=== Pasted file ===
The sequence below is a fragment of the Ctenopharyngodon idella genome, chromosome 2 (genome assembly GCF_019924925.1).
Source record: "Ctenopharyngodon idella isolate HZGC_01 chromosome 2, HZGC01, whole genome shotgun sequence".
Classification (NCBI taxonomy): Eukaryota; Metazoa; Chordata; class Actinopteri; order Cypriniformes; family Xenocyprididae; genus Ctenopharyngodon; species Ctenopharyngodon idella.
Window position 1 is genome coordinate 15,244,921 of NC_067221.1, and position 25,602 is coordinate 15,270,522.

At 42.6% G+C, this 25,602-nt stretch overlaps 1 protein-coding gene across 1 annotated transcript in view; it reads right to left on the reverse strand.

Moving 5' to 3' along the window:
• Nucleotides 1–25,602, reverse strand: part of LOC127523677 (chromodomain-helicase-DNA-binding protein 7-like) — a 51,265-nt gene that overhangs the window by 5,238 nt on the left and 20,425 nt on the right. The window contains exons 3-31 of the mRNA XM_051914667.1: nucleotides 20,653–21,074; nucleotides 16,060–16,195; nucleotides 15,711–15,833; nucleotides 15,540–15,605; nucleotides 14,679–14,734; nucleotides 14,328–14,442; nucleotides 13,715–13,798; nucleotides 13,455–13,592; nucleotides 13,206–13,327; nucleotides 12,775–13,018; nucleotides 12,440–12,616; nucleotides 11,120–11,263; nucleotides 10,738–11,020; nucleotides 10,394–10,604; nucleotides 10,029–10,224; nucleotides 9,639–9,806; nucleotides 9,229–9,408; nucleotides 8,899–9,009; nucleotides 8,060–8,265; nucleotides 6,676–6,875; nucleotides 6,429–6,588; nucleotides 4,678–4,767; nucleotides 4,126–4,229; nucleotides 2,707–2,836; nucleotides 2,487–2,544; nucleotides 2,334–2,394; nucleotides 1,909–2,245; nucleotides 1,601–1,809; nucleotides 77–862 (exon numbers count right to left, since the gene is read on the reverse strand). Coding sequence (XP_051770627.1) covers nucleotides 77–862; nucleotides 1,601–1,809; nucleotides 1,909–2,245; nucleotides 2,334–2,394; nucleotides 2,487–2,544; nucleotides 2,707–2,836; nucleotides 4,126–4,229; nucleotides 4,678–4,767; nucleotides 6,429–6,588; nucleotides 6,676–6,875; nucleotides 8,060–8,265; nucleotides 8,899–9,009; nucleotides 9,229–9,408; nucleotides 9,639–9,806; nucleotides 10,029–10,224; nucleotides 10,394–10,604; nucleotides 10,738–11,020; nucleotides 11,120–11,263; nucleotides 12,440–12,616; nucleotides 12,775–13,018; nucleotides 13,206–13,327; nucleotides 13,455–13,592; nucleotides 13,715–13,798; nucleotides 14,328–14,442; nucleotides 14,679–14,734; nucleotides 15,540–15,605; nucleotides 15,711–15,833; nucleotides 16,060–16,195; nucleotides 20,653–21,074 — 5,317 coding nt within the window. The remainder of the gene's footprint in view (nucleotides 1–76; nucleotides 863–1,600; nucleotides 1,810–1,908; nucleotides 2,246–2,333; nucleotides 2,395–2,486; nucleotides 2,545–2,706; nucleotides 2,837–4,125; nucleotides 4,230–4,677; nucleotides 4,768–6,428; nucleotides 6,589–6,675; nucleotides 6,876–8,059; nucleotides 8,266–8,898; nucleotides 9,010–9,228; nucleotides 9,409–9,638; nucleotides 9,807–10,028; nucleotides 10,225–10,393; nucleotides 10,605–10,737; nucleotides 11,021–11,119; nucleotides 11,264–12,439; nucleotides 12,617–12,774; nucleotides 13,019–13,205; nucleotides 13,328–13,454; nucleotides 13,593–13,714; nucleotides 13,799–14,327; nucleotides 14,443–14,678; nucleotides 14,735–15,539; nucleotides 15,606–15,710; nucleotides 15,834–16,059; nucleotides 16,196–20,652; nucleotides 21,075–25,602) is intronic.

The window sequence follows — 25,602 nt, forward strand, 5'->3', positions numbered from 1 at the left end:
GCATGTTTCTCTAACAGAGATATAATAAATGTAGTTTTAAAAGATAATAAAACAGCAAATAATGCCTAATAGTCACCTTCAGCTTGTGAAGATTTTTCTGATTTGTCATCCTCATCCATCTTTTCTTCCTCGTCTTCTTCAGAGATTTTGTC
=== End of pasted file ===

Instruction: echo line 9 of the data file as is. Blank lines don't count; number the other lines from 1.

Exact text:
GCATGTTTCTCTAACAGAGATATAATAAATGTAGTTTTAAAAGATAATAAAACAGCAAATAATGCCTAATAGTCACCTTCAGCTTGTGAAGATTTTTCTGATTTGTCATCCTCATCCATCTTTTCTTCCTCGTCTTCTTCAGAGATTTTGTC